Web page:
Ivy N Haskins, MD, Sheena W Chen, MD, Ada Graham, MD, Andrew D Sparks, MS, Paul P Lin, MD, FACS, Hope T Jackson, MD, Khashayar Vaziri, MD. George Washington University
Introduction: Surgeon and hospital volume are two factors that have been shown to impact outcomes following bariatric surgery. However, there is a paucity of literature investigating surgeon training on bariatric surgery outcomes. The purpose of this study was to determine if bariatric specialty training leads to improved short-term outcomes following laparoscopic bariatric surgery.
Methods: All patients undergoing first-time, elective, laparoscopic bariatric surgery from 2015-2016 were identified within the Metabolic and Bariatric Surgery Accreditation and Quality Improvement Program (MBSAQIP) database. These patients were divided into two groups based on surgeon training, including general surgery training only or metabolic and bariatric surgery training. Thirty-day outcomes following laparoscopic bariatric surgery were compared between the two groups using multivariate logistical regression analysis.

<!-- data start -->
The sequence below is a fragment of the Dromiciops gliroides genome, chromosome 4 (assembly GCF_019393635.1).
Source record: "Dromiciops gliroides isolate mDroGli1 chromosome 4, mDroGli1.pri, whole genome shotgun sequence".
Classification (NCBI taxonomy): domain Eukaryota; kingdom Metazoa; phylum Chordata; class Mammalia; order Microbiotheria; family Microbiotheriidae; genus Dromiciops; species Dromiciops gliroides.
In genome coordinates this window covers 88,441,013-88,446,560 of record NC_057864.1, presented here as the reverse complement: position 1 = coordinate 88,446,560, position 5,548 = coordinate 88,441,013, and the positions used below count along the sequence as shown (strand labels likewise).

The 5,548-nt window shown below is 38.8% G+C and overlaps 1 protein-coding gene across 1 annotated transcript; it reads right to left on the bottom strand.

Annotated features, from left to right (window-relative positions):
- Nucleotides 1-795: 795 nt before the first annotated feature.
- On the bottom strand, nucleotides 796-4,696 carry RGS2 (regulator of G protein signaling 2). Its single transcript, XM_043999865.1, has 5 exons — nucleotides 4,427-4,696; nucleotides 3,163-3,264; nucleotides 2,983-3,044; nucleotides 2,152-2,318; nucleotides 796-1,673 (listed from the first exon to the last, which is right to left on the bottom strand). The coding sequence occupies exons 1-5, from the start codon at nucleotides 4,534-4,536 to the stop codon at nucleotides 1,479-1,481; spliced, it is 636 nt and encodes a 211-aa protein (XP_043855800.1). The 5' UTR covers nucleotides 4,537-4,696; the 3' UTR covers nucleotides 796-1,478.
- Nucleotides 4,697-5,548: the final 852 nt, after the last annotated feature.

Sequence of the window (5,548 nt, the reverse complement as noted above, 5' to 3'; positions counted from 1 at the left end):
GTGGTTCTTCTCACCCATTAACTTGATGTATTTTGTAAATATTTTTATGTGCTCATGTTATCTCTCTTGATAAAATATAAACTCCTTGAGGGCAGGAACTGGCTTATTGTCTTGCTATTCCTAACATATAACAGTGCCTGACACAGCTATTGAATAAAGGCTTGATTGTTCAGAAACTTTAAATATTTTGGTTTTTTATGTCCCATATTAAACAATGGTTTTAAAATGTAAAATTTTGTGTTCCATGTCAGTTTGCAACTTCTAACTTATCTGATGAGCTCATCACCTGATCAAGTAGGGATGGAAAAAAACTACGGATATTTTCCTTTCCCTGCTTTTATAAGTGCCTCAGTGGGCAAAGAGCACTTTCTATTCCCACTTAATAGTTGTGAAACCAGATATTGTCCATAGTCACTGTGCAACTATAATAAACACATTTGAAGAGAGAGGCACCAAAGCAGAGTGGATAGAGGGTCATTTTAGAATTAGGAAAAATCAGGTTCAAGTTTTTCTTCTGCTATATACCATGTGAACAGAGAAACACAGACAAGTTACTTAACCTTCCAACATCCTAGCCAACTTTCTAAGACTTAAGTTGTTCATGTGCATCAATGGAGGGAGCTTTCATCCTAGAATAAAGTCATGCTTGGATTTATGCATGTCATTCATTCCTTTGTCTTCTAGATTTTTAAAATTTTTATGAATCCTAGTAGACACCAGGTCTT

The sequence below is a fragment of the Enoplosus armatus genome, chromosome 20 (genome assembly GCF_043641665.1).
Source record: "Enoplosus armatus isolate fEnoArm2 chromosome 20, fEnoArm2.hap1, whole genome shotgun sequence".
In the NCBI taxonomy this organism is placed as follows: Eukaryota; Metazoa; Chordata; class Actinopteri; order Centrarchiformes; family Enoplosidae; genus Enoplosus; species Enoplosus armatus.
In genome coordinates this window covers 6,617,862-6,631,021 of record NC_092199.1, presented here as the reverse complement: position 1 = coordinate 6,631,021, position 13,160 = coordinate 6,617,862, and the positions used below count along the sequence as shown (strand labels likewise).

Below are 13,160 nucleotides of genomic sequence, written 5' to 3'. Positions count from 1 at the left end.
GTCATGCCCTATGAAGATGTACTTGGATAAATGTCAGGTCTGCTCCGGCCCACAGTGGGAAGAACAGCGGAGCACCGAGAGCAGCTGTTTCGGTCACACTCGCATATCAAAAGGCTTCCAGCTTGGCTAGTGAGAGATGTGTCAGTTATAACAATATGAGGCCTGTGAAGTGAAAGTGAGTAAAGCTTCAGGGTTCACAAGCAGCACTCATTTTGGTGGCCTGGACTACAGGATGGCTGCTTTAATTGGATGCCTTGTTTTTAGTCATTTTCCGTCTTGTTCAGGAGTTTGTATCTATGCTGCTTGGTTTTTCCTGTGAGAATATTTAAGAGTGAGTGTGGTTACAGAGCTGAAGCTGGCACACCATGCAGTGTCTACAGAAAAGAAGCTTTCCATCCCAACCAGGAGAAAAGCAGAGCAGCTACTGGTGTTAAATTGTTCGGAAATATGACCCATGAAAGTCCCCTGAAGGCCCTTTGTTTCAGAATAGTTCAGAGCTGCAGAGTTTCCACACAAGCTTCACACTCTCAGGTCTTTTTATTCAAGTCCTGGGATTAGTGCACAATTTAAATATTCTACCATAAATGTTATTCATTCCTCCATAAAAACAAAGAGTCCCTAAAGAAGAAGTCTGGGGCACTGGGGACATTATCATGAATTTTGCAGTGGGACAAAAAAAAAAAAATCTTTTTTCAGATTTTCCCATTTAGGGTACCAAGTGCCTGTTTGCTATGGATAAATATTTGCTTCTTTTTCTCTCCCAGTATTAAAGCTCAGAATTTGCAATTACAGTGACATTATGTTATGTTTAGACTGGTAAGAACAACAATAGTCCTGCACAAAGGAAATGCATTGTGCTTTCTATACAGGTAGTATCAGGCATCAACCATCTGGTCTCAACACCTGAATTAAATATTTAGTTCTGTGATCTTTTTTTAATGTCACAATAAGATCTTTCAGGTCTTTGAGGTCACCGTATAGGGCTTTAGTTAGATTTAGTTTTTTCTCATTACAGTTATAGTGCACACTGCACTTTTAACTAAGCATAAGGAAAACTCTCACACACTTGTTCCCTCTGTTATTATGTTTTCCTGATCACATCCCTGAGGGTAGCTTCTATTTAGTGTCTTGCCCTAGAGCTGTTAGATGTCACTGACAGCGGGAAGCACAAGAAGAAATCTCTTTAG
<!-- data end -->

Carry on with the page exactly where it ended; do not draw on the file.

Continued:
Results: A total of 140,340 patients met inclusion criteria; 4,598 (3.3%) patients underwent bariatric surgery by a general surgeon. These patients were lower risk as evidenced by their overall functional status and American Society of Anesthesia (ASA) classification. Despite being lower risk, patients who underwent surgery by a general surgeon were significantly more likely to be discharged to a facility (OR: 3.6, CI: 2.56-5.13, p<0.0001) while patients who underwent surgery by a metabolic and bariatric surgeon were significantly less likely to be readmitted to the hospital within 30-days of their index bariatric surgery (OR: 0.81, CI: 0.67-0.97, p=0.02).
Conclusion: Patients who undergo bariatric surgery by a general surgeon are more likely to be discharged to a facility and to be readmitted within 30-days of surgery. These differences in 30-day outcomes could be related to differences in postoperative support provided by the surgeon types and the institutions where they perform bariatric surgery. Additional information is needed with regards to the type of postoperative support provided following bariatric surgery and to determine if general surgeons are more or less likely to perform bariatric procedures at designated centers of excellence.
Presented at the SAGES 2017 Annual Meeting in Houston, TX.
Abstract ID: 94571
Program Number: P181
Presentation Session: Poster Session (Non CME)
Presentation Type: Poster